Three stories of Somali refugees looking for food and safety across the border in Kenya.

Photos by Lynsey Addario

A Somali family waits for a bus to Dadaab. Just over the Somalia border in Liboi, Kenya, about 300 refugees sat in small groups in a flat desert pocked with dead trees. They were waiting for buses to transport them to the Dadaab refugee camps. One older man had walked for 10 days with his family to reach Liboi. “Some people died of starvation in our village,” he said, “and some were too weak to come with us. There are more on their way.”
Kenya 2011 © Lynsey Addario/VII Photo
A 73-year-old man, far right, walks back to his family’s makeshift shelter in Dagahaley refugee camp after burying his second grandchild in two days. A man, his pregnant wife, and his father sat in a hut made of sticks, cloth, and cardboard on the outskirts of Dagahaley camp. Two of the couple’s children had died in the past two days. They were unable to speak, so the grandfather told their story. “I was a farmer,” he said. “I used to keep some livestock but all the animals died over the last three years and the farm dried up. We wanted to feed the children but there was nothing.” He continued: “We are worried … a new member to the family [means] we need to feed it milk. There is no milk for the child and it will very difficult for the baby to survive … the mother is weak.”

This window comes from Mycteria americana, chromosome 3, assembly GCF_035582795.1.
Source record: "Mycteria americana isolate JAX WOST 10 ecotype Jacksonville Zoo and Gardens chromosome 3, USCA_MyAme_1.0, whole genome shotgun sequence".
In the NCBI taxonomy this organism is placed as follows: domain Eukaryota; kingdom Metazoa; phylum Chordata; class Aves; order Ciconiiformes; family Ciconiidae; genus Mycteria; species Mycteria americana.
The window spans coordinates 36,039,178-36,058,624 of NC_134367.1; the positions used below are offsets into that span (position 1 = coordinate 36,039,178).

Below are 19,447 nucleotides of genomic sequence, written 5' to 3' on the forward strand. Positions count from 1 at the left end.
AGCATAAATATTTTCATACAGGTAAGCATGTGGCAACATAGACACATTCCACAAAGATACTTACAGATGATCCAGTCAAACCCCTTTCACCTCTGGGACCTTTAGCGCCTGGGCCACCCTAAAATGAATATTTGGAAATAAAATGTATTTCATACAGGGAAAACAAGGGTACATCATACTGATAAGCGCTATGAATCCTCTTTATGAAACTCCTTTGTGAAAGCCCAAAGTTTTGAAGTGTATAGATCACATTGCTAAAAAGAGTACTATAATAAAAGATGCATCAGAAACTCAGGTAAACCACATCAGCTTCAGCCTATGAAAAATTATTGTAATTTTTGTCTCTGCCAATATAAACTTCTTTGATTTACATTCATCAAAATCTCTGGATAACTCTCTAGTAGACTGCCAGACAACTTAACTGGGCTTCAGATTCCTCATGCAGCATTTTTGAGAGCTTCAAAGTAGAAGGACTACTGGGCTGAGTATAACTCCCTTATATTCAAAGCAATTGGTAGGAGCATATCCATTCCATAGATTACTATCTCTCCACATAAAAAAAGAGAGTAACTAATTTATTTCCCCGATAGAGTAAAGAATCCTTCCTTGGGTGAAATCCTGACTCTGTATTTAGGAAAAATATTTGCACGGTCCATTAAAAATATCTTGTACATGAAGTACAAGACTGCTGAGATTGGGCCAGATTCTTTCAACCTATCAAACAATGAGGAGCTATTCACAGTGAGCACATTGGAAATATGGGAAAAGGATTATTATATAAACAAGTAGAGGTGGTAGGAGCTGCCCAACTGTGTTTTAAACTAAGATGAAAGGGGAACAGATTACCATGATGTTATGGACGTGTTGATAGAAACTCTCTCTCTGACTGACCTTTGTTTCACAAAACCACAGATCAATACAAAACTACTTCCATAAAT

Kenya 2011 © Lynsey Addario/VII Photo
A father brings his malnourished baby daughter to MSF’s hospital in Dagahaley camp. A couple waited with their three children in a windswept dirt lot in the Dagahaley camp. They’d been told to come here so they could be moved to a new site, but no one had yet arrived to take them. “The conflict was easy compared to the famine,” he said. “I had always had trouble with the conflict but did not flee. But when the famine came up we had to run away for our lives.” No crops would grow, he added. “There was nothing to eat and there was nothing to plant. I had some goats and they all died. Nothing remained. We had six children – we lost two due to sickness during the drought.” He was worried about being taken somewhere far from MSF’s hospital in Dagahaley because his baby daughter was quite sick. “At the moment I don’t know what to do,” he said. “I should be relocated first then I’ll look for a way to take her back to the hospital.”
Kenya 2011 © Lynsey Addario/VII Photo